Instead, the city's Department of Homeless Services now mandates that shelter residents maintain a savings account, with the amount of their deposits based on income. They can withdraw their savings when they move on.
"It creates an incentive to leave," said department Commissioner Seth Diamond. "This is about building behavior of self-sufficiency."
A savings account is also part of Union Rescue Mission's program. Of the $7 fee, $2 goes into an account that is turned over to the residents when they leave.
Residents receive three free nights. If they choose to stay and pay, they receive perks — three meals a day and permission to remain in their dormitories instead of having to leave early in the morning. Mothers with children do not have to pay and can eat all meals for free.
When the fees started April 1, the shelter's 300 beds emptied overnight with some residents angrily claiming it was illegal for missions to charge fees. "One guy ripped down the sign," Bales said. "People thought it was a cruel April Fool's Day joke."
Since then, 200 beds have filled back up. If all beds are occupied, the program would generate about $45,000 annually, which Bales noted barely dents the mission's $1.4 million budget hole this year. The agency, which relies on donors after local government funding dried up, has already cut staff, salaries and benefits.
The policy has had some unexpected advantages.
Residents say the shelter is much calmer and cleaner since the fees started and paying guests seem more serious about getting their lives in order. There are fewer fights and emergency calls.
"Beforehand, it was like a madhouse," said Ronald Wells, who has been living at missions for a year. "People really weren't interested in doing anything for themselves."
Edward Bravo, who became homeless after being evicted from his apartment, said paying his way makes him feel better about himself. "When everything was free, it was okay," he said. "Now I feel inside of me, it's helped me."
Christina Hoag can be reached at http://twitter.com/ChristinaHoag
The CEO of Union Rescue Mission, Rev. Andy Bales, wrote a bit about the changes over at URM prior to these stories coming out. You can read Andy's commentary at http://bit.ly/gQlQAn
In regard to the news stories where some have issues and are not in support of the new system I have a few things to say in response to their lack of support that may make things a bit more simple to understand.
1. There is not enough money.
What have YOU done to support these services and meals?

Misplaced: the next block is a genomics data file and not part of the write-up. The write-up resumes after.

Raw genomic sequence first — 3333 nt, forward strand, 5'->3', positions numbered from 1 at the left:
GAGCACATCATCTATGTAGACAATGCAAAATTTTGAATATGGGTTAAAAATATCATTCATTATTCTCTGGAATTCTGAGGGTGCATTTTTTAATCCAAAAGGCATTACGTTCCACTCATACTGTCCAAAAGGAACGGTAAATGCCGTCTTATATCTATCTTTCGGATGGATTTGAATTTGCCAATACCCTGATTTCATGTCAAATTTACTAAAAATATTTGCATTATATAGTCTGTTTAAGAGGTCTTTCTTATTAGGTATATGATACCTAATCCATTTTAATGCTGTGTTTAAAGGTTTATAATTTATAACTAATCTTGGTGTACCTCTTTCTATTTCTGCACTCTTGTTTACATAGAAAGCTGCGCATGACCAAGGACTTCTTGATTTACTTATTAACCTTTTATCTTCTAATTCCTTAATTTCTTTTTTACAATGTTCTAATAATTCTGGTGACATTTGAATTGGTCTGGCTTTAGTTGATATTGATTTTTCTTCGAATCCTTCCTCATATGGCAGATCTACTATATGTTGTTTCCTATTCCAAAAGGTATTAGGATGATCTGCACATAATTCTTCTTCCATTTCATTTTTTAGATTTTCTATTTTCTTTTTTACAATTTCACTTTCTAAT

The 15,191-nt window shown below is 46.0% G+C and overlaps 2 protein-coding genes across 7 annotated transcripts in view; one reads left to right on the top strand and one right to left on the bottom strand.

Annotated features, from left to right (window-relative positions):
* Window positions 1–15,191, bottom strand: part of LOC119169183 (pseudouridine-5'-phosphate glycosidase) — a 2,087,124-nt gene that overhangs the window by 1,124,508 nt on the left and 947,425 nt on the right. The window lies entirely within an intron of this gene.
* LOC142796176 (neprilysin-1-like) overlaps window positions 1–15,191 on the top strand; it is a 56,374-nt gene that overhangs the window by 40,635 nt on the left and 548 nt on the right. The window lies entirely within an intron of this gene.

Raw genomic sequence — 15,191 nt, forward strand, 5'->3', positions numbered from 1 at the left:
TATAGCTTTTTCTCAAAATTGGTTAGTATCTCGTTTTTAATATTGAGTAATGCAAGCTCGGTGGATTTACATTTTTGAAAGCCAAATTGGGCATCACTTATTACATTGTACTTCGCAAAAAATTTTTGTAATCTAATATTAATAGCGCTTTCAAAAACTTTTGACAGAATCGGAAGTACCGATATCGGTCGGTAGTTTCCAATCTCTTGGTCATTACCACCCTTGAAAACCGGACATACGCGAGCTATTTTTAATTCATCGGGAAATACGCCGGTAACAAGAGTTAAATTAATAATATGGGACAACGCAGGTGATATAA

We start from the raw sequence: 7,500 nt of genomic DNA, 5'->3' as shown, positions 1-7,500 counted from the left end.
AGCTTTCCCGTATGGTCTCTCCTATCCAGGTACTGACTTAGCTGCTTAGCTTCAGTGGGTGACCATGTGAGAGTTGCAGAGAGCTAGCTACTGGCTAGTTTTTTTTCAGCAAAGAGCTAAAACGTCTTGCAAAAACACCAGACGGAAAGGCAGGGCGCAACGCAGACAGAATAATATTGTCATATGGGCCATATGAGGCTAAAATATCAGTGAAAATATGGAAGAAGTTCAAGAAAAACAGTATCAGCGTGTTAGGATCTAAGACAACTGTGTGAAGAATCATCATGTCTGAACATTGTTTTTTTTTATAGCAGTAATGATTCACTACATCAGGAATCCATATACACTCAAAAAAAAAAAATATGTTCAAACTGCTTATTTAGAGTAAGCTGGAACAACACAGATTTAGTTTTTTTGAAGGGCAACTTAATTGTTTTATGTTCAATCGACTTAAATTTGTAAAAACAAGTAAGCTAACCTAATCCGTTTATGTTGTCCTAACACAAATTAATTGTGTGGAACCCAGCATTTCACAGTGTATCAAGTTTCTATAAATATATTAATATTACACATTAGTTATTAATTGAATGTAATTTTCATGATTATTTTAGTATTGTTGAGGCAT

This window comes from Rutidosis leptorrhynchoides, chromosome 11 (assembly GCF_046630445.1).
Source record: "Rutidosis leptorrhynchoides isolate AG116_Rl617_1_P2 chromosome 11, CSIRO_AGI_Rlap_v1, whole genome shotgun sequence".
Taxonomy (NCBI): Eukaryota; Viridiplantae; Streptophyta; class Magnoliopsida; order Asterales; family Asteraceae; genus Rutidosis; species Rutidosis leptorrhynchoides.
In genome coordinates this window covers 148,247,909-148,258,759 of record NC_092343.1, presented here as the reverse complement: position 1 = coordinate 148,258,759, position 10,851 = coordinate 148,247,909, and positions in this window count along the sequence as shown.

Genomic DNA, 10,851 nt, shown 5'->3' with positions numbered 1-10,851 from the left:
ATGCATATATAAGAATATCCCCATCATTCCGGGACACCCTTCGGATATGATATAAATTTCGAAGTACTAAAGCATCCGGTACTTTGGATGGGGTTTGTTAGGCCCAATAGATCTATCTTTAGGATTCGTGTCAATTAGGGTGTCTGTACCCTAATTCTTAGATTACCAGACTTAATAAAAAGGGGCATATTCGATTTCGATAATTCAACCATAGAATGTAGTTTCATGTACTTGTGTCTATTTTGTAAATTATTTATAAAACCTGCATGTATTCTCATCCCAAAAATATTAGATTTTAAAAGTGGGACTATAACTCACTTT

2. There are more homeless on the street than there have been in years and donations and support are lower than they have been in years. Again, there is not enough money.
3. Some have compared our economy to the Titanic. With limited resources it is time to save the women, children and those with some hope of being saved.
4. There is not enough money.
(Just in case my point was missed) I may be speaking out of line but I will go out on a limb and say that I feel that Union Rescue Mission would provide 20,000 meals a day if the money was available. The changes that were made were due to the economic situation not by any desire to feed or shelter fewer people.
Perhaps I am trying to cover two subjects which are really different. One subject is about helping those who want to change their lives make changes and build a wonderful and productive life for themselves.
The other subject is the lack of money and the meteoric rise in required services with no funding to pay for the rise in added services. The economy has hit many people hard and the Union Rescue Mission is no exception.
On June 7, 2011 Rev. Andy Bales was on KFWB radio talking about some policy changes over at Union Rescue Mission. I was driving across the San Fernando Valley when Andy came on the radio. I enjoyed the broadcast and when I had computer access again I sent the following comments on twitter:
@KFWB @abales is on speaking about changes at @URM Lots of great information. A step forward for the #homeless in Los Angeles
@URM policy shift toward people who want to change rather than to those who expect a handout. Kudos to @abales.
From my own viewpoint, it is better to allocate limited funding for people who wish to change rather than dilute the resources with additional people that expect a handout.
Later that day Andy wrote a new entry on some current issues being faced by Union Rescue Mission. Andy's latest can be seen at: http://www.urmblog.org/2011/06/07/steadfast-commitment/
Please spread the word, spread the link and lend a hand. The folks at Union Rescue Mission can use your help.
Below is a slide show with a few images. It is said that a picture is worth a thousand words. Some of these speak volumes.